10 Reasons Why Caregiving Stress Is an Epidemic


10 Reasons Why Caregiving Stress Is an Epidemic

rock-288776_640Physicians and health care professionals provide once-in-awhile care. We provide all-the-time care. We care for a family member or friend with a chronic illness, disease, injury or frailty.

We care at night, on weekends, on holidays. We care every day. We are the health care system.

We change wound care dressings, provide personal care, perform tasks usually done by nurses, dispense medications, monitor health, organize activities, ensure our caree's safety to the best of our abilities, manage difficult behaviors because of a caree's disease process, prepare special meals, keep health care professionals up-to-date, research options, advocate for the best possible care, make difficult decisions, shop for the the best-priced supplies, give the rides, first notice the problems, often suggest the solutions to health care professionals and keep the faith.

And, we do our best to keep up with our careers, our families, our friends and the activities we love.

It's stressful because so much rests on our shoulders. With an estimated 44 million* providing care for a family member in the U.S., our caregiving stress is an epidemic in our communities. Here's 10 reasons why:

1. We do great work without receiving the reimbursement, support, help, or assistance we need.
According to AARP Public Policy Institute, the estimated economic value of our unpaid contributions was approximately $470 billion in 2013, up from an estimated $450 billion in 2009. (The math: In 2013, about 40 million family caregivers in the United States provided an estimated 37 billion hours of care to an adult with limitations in daily activities.)

2. We go it alone.
45% of survey respondents in our 2015 Annual Family Caregiver Survey say they receive no help from family members. 47% say they do not have a back-up to provide care in their absence if they become ill, have an emergency or want to take a vacation. (We'll share results of our annual caregiving survey in a free webinar which airs October 28 at Noon ET (11 a.m. CT, 9 a.m. PT).)

3. We all feel it.
Only 5% of survey respondents in our 2015 Annual Family Caregiver Survey say caregiving is not stressful. That could mean we have 40 million stressed-out family caregivers in our country.

4. It's constant.
31% of survey respondents in our 2015 Annual Family Caregiver Survey say they have between two and four hours of time for themselves each week. That's only about 30 minutes each day of time we can call our own.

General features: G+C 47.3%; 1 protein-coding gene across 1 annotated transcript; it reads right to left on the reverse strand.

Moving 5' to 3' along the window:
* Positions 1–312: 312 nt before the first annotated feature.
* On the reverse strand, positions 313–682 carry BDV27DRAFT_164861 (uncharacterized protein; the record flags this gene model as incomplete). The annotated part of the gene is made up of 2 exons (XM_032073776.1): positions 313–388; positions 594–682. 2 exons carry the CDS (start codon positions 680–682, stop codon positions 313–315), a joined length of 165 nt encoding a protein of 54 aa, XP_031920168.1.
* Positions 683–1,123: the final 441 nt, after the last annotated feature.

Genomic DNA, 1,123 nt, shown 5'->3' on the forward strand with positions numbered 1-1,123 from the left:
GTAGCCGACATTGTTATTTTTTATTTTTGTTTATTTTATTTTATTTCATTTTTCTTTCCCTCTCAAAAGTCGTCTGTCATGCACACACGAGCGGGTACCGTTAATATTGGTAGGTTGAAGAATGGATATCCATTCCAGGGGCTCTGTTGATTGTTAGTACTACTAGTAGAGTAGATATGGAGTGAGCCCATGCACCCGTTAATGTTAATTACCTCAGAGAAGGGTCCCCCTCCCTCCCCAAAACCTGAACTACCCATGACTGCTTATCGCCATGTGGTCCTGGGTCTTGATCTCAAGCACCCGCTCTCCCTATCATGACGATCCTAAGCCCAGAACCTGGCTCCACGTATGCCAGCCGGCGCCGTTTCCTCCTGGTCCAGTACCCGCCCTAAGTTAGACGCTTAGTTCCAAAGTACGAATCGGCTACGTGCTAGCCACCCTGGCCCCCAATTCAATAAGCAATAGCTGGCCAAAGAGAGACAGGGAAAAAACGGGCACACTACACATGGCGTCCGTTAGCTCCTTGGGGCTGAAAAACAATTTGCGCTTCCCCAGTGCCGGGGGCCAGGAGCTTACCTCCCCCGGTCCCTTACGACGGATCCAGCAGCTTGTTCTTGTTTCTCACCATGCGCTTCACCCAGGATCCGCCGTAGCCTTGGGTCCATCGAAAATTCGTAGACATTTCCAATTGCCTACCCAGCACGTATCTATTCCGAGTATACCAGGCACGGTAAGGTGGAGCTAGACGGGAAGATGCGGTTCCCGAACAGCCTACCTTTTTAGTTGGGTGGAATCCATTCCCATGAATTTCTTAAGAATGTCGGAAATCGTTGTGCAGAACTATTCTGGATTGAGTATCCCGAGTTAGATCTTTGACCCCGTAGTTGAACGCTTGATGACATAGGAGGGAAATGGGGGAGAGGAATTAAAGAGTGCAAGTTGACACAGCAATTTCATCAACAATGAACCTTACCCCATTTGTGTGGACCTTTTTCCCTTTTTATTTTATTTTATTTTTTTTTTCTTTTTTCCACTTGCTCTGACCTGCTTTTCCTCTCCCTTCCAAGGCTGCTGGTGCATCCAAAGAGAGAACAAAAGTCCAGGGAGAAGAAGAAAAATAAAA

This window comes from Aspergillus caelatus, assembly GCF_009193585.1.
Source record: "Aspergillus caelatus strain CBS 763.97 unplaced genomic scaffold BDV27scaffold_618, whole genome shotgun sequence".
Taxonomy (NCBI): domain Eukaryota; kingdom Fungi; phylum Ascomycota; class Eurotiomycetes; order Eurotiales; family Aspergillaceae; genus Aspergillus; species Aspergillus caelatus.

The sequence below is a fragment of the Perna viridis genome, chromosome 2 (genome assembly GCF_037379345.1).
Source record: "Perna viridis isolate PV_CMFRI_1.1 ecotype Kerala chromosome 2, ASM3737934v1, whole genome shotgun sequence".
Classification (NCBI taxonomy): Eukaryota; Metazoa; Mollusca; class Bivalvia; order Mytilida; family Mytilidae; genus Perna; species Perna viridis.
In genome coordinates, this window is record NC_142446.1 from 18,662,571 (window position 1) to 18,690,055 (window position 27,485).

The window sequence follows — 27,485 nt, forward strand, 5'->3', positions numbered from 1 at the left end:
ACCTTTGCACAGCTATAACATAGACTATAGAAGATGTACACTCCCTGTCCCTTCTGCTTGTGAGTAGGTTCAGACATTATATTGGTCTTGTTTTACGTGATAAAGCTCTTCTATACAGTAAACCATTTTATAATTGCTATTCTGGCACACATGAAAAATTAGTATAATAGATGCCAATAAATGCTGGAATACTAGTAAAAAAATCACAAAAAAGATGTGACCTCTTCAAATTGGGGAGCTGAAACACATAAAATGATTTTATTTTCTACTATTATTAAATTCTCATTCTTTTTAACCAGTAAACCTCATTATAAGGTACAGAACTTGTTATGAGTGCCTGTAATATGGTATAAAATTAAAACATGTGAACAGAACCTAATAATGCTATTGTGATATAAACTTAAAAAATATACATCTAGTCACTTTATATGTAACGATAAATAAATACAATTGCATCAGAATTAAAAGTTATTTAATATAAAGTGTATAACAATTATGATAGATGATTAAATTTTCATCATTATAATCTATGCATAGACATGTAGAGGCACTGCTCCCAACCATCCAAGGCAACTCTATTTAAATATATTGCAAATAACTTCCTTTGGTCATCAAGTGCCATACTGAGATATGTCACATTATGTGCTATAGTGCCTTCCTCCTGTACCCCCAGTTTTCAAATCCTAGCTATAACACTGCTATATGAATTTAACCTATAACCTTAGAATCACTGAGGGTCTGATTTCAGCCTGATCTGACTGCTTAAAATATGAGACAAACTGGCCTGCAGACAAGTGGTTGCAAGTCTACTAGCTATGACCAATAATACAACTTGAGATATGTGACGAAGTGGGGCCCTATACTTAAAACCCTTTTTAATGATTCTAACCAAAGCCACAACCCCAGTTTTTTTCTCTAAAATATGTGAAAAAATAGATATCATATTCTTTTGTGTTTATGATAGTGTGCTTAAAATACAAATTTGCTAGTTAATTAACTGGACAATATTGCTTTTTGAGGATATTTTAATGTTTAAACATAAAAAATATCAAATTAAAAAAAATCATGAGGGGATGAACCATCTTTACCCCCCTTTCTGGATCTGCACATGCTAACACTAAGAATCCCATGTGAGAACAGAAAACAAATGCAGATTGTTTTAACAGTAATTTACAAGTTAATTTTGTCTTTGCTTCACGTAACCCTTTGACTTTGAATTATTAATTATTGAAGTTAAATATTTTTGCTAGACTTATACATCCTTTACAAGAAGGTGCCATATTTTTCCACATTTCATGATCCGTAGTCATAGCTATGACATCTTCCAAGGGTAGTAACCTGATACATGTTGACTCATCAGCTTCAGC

5. We can't find what we need in our communities to help us cope.
We have no national program to help all family caregivers, regardless of their caree's age or primary diagnosis. Most help for family caregivers today hinges on the age of caree or is specific to a disease, like Alzheimer's. If your caree is under 60 years of age, you really can struggle to get help and support.

6. We put our wellness on hold.
In our recent poll, What's Been Disrupted for You, survey respondents said their caregiving responsibilities disrupt their emotional well-being.

7. It costs businesses.
Individuals who juggle their career and caregiving responsibilities are more likely to report health problems like depression, diabetes, hypertension or heart disease, according to the MetLife Study of Working Caregivers and Employer Health Care Costs. These health problems cost employers an estimated average additional health care cost of 8% per year, or $13.4 billion annually.

8. We can't get a break.
Research from a report, Women and Alzheimer’s Disease: The Caregiver’s Crisis, found that, while three quarters of survey respondents feel capable of providing care, 49% feel overwhelmed, 36% report depression, and 65% have not had a vacation in the past year.

9. We're conflicted about how to manage caregiving within the context of our life.
62% of respondents to our First Annual Survey of Working Family Caregivers say they've struggled with the question, Should I quit my job because of my caregiving responsibilities? We can't be two places at the same time. When we work and provide care, we often must.

10. Caregiving costs us.
Americans who provide care for their aging parents lose an estimated three trillion dollars in wages, pension and Social Security benefits when they take time off to do so, according to “The MetLife Study of Caregiving Costs to Working Caregivers: Double Jeopardy for Baby Boomers Caring for Their Parents.”

We believe family caregiver stress is the epidemic in our communities. Because it’s an epidemic, we want the Centers for Disease Control and Prevention to track family caregiver stress and its source. We then can intervene to successfully and effectively improve the days of family caregivers.

You can help make it happen:

  • Sign our petition for the Centers for Disease Control and Prevention to track family caregiver stress and its source.

  • Join me for our second chat on Twitter on Friday, Nov. 20, at 3 p.m. ET (2 p.m. CT, Noon PT). During our hour-long chat, we’ll talk about family caregiver stress and ask the CDC to track our stress. To join our chat, go to tweetchat.com, log into your Twitter account and follow our hashtag: #trackstress. You also can tag the CDC on your tweets during our chat; use @cdcgov and and @DrFriedenCDC, the Twitter account for Dr. Tom Frieden, Executive Director, CDC.

* According to the research release in June 2015 by National Alliance for Caregiving and AARP, an estimated 43.5 million adults in the United States have provided unpaid care to an adult or a child in the prior 12 months.

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I don't like to admit it very often, but yes, I experience caregiver stress. So, thank you, Denise for articulating this common experience and pushing it onto the radar!